However, there are some conflicting interpretations to the Mystery Man as being a part of Fred's persona. In "Twin Peaks", the supernatural character of Bob at first seemed to be a mere embodiment of 'the evil that men do', a method of explaining how Leland Palmer could sexually abuse and murder his own daughter, Laura. However, as the series progressed and the movie prequel made its rounds in the theaters, it was made very clear that Bob was a living entity, and not some mere fabrication of Leland's psyche. If Lynch's intentions for the Mystery Man were the same as that for Bob, then Fred's acts of violence would be the result of being possessed by the Mystery Man. This interpretation is alluded to by the old Lynch mainstays of flickering lights, which have been used in his previous films to mark the presence of evil spirits, and electricity and/or bright lights, which act as a conduit for the transmission of the evil spirits (if you recall, the Fred/Pete transitions are marked by the sudden increase in the intensity of nearby electrical lighting).
And there you were, lying in bed. It wasn't you... it looked like you...
Multiple-personality disorder seems to be a favorite of Lynch (for example, in "Twin Peaks", Laura Palmer the homecoming queen and Wheels on Meals volunteer is counterpointed by Laura Palmer the hooker and drug abuser, and the evil doppelganger of Dale Cooper chases the good Dale Cooper through the Black Lodge), and in LH, the alter egos of the main characters reinforce Fred's perception of them. Fred sees himself as a young, robust, and innocent man-- Pete Dayton. Fred sees Renee as a vivacious young woman who is in love with him and in need of saving-- Alice (when Patricia Arquette was interviewed by "Sight and Sound", she said "My first concept was that they were two different people. But then David said, 'No, no, no. They're the same person'... I play two different interpretations of the same woman"). Dick Laurent is remembered by Fred as the epitome of depravity, a porn-peddling control-freak with a penchant for violence-- Mr. Eddy. And Andy is remembered as... Andy.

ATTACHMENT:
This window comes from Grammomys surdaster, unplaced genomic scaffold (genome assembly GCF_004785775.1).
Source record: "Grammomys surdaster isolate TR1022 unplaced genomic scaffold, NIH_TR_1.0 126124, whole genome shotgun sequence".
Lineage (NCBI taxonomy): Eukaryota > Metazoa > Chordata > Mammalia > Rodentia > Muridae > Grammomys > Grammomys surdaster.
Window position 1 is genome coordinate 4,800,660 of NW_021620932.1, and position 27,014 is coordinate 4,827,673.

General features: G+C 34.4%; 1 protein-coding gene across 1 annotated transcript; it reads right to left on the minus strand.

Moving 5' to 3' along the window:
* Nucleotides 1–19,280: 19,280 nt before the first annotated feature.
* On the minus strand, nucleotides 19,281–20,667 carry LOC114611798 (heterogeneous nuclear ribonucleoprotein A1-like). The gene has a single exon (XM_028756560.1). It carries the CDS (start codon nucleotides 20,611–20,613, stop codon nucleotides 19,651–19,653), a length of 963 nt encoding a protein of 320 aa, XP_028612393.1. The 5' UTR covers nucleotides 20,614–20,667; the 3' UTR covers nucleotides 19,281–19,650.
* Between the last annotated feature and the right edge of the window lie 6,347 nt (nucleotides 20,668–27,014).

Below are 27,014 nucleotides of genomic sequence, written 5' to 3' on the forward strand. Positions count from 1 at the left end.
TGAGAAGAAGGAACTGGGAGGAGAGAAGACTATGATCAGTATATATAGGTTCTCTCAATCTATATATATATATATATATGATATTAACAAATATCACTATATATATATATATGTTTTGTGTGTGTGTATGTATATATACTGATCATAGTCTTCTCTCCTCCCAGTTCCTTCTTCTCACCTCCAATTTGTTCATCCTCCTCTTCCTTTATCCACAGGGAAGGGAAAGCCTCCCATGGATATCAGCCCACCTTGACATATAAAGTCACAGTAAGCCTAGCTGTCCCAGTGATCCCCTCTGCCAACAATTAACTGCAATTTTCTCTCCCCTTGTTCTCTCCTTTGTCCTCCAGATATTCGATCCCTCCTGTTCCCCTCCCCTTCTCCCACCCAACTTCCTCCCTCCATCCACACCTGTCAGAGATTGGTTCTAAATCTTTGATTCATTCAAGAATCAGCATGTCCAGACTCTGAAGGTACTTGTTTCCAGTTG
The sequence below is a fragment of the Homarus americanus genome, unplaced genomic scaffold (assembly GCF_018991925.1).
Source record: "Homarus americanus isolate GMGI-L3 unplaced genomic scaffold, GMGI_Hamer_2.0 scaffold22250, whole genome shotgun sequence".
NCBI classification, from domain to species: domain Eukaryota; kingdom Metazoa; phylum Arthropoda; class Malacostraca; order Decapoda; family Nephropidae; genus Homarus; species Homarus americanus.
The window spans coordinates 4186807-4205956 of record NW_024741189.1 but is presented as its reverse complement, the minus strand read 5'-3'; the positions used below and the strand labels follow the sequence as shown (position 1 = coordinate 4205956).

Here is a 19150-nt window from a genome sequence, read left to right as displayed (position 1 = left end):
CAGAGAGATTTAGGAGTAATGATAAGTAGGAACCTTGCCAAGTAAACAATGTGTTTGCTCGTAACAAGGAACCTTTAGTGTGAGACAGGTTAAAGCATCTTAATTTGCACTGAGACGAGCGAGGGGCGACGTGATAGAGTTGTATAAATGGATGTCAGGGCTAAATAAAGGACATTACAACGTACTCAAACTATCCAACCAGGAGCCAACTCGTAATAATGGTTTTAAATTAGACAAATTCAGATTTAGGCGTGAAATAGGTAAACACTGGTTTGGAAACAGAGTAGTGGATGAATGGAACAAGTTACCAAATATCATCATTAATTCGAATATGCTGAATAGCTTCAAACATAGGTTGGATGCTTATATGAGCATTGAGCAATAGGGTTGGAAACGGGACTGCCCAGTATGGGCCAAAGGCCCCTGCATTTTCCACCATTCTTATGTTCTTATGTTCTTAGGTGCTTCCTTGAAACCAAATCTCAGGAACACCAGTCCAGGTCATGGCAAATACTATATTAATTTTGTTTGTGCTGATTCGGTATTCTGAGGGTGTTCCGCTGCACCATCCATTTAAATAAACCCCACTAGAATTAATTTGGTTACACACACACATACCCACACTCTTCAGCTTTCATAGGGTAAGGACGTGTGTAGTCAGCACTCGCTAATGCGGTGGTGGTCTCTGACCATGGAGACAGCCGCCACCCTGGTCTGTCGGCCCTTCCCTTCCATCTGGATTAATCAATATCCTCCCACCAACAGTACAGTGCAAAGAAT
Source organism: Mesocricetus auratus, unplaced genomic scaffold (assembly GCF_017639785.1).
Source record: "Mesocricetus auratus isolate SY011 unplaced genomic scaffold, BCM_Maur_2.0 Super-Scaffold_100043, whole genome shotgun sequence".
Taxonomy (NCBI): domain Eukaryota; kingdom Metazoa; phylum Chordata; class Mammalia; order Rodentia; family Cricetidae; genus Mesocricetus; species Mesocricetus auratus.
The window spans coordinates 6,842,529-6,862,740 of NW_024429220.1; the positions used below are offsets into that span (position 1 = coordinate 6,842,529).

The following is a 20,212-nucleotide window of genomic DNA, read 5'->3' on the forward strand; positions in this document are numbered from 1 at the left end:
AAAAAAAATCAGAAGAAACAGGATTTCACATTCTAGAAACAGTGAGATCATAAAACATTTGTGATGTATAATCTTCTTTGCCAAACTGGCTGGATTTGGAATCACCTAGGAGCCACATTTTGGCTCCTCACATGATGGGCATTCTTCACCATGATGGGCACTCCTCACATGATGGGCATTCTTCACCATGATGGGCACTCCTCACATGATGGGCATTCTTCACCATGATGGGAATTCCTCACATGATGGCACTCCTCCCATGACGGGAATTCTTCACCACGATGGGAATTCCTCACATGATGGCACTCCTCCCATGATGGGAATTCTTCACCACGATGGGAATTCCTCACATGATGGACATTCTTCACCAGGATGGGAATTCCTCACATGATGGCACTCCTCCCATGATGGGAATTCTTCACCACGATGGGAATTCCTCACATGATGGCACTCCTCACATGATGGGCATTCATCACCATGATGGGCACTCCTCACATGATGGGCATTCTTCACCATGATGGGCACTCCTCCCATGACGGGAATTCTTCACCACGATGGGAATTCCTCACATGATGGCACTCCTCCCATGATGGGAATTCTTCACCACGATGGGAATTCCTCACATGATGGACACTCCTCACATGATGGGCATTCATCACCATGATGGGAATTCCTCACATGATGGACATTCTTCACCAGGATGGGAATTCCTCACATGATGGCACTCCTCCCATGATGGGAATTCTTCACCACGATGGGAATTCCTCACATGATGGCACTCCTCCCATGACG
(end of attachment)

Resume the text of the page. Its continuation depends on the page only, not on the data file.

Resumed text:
It was a long time ago. We met at a place called Mulks. We became friends. He told me about a job.
No, just a job. I didn't know what.
Love it or loathe it, "Lost Highway" is what I would call an 'intellectual puzzle', with its many layers of subtlety and meaning told in an unconventional manner, begging for discussion and interpretation. Lynch's films have always presented a challenge, an uncompromising look at his view of the world, and if you are in search of an experience in 'dangerous film-making', "Lost Highway" is a sure bet.